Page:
Our partners at the Institute Curie (Paris, France) have recently published in American Association for Cancer Research June issue a paper that explains the importance of genetic testing in the setting of metastatic UM, namely how it can help predict treatment responses.
Uveal Melanoma (UM), from a development perspective, is one of the simplest adult tumours. This means that, in terms of alterations that occur in cells that lead to tumour formation (ie. Genetic events), UM is rather limited. Nonetheless, how and when these alterations occur is still not fully understood.
Genetic events, also called mutations, in the UM setting, can be informative of prognosis (how aggressive the tumour might be) and can also predict treatment response.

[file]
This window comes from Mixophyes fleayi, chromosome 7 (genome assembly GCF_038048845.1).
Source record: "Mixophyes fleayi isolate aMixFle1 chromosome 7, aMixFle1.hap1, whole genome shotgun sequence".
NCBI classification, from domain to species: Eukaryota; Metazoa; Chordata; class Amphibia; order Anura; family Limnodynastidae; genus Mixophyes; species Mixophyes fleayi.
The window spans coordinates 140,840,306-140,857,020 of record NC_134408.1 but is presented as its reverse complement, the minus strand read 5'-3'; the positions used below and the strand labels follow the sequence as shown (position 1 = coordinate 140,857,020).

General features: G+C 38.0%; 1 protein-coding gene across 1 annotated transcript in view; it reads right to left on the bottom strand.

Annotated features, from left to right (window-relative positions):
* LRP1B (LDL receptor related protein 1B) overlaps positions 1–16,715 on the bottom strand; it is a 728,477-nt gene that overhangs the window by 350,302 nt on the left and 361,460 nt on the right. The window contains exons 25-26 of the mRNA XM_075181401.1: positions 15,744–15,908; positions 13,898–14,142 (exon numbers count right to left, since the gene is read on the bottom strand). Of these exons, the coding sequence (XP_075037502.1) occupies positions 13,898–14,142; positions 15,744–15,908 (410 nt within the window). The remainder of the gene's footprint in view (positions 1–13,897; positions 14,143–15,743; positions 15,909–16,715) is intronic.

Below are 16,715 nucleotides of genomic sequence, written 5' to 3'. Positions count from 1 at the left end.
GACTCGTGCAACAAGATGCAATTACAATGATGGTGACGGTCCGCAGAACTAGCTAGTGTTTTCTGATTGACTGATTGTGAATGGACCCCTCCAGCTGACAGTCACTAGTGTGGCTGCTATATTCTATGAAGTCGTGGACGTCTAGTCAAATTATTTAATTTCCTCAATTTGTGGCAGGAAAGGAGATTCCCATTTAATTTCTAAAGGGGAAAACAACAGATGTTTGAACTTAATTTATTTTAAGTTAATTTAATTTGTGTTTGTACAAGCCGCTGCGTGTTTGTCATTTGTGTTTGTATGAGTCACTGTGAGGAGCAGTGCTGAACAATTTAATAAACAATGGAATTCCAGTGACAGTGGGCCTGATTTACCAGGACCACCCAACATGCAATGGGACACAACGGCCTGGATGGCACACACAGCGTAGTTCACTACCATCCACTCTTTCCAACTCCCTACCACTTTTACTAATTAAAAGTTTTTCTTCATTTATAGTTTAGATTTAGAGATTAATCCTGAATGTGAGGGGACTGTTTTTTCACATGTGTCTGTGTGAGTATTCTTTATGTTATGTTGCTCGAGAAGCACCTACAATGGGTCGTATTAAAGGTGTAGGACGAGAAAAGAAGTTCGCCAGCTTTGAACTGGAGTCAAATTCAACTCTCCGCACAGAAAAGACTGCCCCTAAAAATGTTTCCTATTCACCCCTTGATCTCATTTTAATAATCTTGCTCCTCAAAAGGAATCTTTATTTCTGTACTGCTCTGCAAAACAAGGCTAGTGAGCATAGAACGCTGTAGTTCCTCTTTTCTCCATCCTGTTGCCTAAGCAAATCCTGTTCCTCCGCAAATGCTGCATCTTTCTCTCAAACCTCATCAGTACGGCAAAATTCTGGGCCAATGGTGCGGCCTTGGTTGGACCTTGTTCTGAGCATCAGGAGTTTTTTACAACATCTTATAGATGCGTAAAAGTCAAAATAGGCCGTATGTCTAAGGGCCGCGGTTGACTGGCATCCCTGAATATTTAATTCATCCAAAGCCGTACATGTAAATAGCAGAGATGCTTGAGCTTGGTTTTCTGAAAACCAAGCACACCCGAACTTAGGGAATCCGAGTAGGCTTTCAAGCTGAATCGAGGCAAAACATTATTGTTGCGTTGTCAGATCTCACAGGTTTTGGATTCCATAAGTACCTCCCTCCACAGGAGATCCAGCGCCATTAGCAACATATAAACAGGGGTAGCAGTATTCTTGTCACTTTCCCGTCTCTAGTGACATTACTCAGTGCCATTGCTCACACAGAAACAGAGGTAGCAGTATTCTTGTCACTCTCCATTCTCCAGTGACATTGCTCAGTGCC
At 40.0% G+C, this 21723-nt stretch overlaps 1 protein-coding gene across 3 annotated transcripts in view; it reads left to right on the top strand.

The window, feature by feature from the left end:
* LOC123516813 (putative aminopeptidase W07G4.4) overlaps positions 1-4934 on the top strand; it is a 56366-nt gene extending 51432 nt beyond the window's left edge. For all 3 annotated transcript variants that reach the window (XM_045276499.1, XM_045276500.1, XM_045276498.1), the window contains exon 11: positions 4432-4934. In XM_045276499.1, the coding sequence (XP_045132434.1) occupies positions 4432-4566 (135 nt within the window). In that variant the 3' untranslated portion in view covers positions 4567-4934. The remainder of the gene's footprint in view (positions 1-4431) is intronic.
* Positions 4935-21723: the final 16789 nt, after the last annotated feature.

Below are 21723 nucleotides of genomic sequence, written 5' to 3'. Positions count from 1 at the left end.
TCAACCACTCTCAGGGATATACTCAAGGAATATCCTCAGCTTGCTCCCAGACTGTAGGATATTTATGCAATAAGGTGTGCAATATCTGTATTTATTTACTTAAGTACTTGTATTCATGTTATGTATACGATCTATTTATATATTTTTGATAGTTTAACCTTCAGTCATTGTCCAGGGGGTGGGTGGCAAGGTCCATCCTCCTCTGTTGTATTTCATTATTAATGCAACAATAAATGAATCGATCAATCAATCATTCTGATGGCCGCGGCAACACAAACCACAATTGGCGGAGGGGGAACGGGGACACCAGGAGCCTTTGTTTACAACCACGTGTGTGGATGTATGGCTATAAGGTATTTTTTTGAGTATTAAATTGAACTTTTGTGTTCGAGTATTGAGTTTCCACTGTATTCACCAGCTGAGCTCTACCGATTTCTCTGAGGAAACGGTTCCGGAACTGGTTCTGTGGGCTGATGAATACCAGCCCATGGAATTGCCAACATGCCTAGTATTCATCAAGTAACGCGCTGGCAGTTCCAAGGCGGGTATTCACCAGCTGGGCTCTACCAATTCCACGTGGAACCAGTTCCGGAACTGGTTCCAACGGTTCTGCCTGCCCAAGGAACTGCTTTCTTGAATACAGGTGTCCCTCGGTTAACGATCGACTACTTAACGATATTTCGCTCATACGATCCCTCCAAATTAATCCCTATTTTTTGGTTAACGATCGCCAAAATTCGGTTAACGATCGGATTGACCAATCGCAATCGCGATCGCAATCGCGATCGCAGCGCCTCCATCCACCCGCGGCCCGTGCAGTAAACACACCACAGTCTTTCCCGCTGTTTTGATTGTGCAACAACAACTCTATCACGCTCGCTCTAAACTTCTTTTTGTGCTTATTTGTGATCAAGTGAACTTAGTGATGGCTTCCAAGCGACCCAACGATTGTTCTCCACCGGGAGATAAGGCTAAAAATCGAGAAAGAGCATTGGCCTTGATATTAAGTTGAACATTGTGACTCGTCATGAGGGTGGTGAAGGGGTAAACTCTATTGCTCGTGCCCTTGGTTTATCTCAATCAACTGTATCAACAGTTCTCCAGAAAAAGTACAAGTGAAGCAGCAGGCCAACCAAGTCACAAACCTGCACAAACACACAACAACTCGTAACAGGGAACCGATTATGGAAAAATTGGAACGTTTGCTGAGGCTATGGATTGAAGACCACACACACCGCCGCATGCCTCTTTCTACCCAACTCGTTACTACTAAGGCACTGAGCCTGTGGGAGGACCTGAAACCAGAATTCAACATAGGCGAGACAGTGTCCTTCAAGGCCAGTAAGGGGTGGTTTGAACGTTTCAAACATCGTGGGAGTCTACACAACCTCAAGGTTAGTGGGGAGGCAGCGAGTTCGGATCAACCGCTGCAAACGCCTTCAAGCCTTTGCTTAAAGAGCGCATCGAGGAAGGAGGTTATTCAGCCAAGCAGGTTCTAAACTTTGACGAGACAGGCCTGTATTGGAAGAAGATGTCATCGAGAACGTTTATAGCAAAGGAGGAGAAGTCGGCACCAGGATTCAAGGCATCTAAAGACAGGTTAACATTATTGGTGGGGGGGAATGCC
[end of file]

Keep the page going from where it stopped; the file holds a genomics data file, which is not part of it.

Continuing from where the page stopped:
Most genetic events that occur in uveal melanocytes that give rise to uveal melanoma, generate stable cells that are not detected by the immune system. This is one of the reasons why UM response to classic immunotherapy is limited (as opposed to cutaneous melanoma). Rarely, a mutation may occur at the level of MDB4, a gene responsible for repairing DNA damage. Contrary to other genetic events in UM, MDB4 mutations originate tumours that are more reactive with the immune system.
This study evaluated liver metastases of UM patients and studied ther genetic events. Dividing the tumours in term of MDB4 presence (the mutation makes it absent, allowing for more genetic events), MDB4 mutated tumours show a much higher mutation rate vs tumours without MDB4 mutation. This higher amount of mutations makes UM more identifiable by the immune system, which may explain the efficacity of immunotherapy in MDB4 mutated tumours.